Here’s how a St. Paul wastewater research lab tracks large-scale COVID trends at low cost

Steven Balogh is a virus hunter.

“The last two years, it’s been looking 24/7, looking at COVID, SARS-CoV-2,” he says. “Trying to figure out what the numbers are telling us.”

Balogh, the principal research scientist for Metropolitan Council Environmental Services, works inside a laboratory, tracking the virus by using its own genetic makeup.  

He says he’s collected 28,000 samples since he started wastewater testing in November 2020.

“With one sample, we can tell how much virus is prevalent in our community,” he notes. “We can also see the different variants that are circulating in the community at this time.”

Experts say testing for diseases in wastewater isn’t entirely new. Scientists have been using the process for more than 50 years to track polio outbreaks.

The teardrop-sized samples Balogh uses in his research come from a vast resource: the sprawling metropolitan wastewater treatment plant.

“We are treating wastewater each day for almost 2 million people here at the metro plant,” Balogh says.

Dr. Kenny Beckman, the director of the University of Minnesota Genomics Center, says wastewater sampling is a good way to collect viral data from the entire population.

“It’s gathering material from everybody. You can count on that because everybody goes to the bathroom,” he explains. “Since people are doing a lot of testing at home now, the only way to really know what’s going on with numbers would be something like wastewater. Because when people test at home, those data don’t get reported.”

In the lab, located at the wastewater treatment plant, Balogh uses a buffer solution to break open the viral particles in the wastewater samples.

He says that process exposes the RNA, containing the coronavirus’ genetic material, which then can be separated out for testing.

“Each week after I’ve done the extractions, I store my samples at minus-80 Centigrade (minus-112 degrees Fahrenheit) in our freezer here and then each week, I take a batch of samples over to the genomics center.”

Center researchers then analyze those samples.

The Metropolitan Council’s latest wastewater testing report shows the viral load is down 38% from the week before, and the omicron subvariant BA.2 — more contagious, but less severe — makes up 88% of the viral RNA collected.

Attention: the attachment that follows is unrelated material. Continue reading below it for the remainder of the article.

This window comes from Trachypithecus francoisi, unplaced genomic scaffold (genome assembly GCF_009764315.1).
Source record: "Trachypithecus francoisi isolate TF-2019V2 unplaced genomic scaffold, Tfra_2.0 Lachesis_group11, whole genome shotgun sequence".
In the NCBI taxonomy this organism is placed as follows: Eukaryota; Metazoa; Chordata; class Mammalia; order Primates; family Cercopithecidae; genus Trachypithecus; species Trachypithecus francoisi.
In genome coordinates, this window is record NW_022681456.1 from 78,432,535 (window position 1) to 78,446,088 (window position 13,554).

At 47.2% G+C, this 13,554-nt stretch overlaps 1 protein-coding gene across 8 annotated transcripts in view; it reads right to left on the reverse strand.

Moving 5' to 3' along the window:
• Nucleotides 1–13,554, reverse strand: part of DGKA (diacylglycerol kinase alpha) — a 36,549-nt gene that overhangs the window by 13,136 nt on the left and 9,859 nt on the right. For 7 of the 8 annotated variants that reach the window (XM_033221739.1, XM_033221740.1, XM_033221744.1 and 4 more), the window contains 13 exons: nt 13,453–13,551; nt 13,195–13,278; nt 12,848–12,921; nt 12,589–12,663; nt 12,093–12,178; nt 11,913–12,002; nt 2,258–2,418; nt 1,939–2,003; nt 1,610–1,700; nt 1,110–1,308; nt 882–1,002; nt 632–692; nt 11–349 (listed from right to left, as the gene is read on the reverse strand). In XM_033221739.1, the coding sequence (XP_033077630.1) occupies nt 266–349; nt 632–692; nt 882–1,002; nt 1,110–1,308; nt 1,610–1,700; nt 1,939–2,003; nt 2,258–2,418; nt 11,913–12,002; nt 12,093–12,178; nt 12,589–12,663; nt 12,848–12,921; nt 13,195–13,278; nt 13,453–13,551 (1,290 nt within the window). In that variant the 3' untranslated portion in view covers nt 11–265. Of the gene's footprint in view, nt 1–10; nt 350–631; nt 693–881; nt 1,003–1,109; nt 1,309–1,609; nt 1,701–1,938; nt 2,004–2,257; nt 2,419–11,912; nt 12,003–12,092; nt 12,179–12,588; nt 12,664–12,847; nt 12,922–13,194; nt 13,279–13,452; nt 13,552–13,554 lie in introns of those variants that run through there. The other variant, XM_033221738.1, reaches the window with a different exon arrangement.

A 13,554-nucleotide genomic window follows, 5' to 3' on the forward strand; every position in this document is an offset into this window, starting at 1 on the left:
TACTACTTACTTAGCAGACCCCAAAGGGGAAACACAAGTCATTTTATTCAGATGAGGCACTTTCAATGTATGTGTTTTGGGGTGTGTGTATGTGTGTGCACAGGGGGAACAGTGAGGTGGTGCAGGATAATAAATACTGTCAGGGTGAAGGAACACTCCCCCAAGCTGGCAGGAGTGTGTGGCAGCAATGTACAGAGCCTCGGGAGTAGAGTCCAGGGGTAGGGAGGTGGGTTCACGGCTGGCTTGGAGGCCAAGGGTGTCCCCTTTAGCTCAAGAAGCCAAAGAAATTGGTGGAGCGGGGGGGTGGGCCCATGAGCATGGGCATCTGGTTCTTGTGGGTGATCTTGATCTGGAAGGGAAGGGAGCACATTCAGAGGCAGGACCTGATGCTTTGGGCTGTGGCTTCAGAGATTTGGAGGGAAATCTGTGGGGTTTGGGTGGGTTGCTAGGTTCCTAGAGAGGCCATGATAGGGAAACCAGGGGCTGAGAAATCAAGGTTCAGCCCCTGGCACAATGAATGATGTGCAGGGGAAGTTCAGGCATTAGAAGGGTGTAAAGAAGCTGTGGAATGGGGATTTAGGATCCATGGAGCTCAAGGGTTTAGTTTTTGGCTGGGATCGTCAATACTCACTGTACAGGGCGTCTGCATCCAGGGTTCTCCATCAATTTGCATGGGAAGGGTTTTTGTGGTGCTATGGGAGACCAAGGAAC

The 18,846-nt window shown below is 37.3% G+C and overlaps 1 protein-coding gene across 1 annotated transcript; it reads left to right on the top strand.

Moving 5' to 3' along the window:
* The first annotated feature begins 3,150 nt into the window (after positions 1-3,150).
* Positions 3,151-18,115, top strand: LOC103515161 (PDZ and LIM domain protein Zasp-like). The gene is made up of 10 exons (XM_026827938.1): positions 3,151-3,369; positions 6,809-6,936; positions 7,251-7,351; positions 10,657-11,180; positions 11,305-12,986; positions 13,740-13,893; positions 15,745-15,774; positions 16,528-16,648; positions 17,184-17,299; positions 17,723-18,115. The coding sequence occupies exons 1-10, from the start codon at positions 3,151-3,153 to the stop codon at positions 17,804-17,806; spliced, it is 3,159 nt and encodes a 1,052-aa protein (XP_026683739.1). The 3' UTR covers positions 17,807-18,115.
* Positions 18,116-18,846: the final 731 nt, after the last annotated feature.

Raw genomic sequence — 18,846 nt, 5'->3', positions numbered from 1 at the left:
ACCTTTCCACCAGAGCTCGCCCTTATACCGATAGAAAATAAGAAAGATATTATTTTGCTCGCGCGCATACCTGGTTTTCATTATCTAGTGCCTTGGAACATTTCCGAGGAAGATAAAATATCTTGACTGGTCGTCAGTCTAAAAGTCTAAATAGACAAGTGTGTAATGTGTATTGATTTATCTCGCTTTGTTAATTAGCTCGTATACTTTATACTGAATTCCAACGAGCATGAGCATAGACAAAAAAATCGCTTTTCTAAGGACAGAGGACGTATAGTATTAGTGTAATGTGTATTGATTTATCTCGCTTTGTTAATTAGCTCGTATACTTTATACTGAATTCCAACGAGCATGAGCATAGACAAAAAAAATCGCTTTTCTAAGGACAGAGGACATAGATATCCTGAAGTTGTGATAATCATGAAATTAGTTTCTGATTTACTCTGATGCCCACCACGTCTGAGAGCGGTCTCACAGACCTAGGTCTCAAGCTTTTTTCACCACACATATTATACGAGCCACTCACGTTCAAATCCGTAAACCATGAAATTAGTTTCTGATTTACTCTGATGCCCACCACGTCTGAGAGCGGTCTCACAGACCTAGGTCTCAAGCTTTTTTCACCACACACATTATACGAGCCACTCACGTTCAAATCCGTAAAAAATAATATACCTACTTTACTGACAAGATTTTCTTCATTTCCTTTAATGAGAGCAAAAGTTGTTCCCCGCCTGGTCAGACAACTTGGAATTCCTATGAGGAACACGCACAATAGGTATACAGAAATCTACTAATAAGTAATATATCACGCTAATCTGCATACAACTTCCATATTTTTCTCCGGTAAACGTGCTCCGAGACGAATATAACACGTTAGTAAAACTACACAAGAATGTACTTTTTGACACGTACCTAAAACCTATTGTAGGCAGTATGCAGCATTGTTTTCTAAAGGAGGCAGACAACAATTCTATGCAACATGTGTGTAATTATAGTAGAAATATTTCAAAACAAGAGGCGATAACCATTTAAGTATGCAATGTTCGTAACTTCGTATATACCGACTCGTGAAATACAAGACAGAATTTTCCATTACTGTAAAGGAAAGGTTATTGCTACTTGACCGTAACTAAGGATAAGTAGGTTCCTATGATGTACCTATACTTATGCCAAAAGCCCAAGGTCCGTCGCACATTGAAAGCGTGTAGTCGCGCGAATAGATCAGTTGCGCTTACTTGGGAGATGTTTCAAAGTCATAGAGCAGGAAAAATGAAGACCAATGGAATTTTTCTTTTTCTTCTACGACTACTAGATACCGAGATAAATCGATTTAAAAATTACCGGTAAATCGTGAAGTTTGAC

We asked Beckman what that means for Minnesotans.

“It’s good news to the extent that it’s no longer going up, which it was for two months, March through May,” he notes.

But Beckman says COVID has done this before.

“We’ve seen this over and over again with COVID,” he explains. “We’re on a rollercoaster, and, you know, projections are really only valid for the next two to three weeks.”

Beckman says a better scenario would be to see a longer period of low levels.

“To me, good news would be several months of low levels with no indication of marching back up,” he says. “But because of people’s behavior, response to the news, and that when numbers go down, people tend to stop masking and being less careful and socializing more. Invariably, the virus comes back.”

Beckman says there’s an upside here. Wastewater testing is effective and cheap, meaning the viral load in the entire area can be checked for a couple of hundred dollars, versus individual testing that could cost up to hundreds of thousands of dollars.

Bonnie Kollodge, a Metropolitan Council spokesperson, says the current testing is also “laying the groundwork for wastewater surveillance of other infectious diseases.”

Right now, though, she says the council is focused on testing for COVID-19.

“In the future, that’s going to be part of what we do. We’re going to be protecting public health by measuring what’s in the wastewater,” Balogh says. “It’s not to get worried and get scared of it, but it’s for information, so we can make good choices about how to behave and how to take care of ourselves.”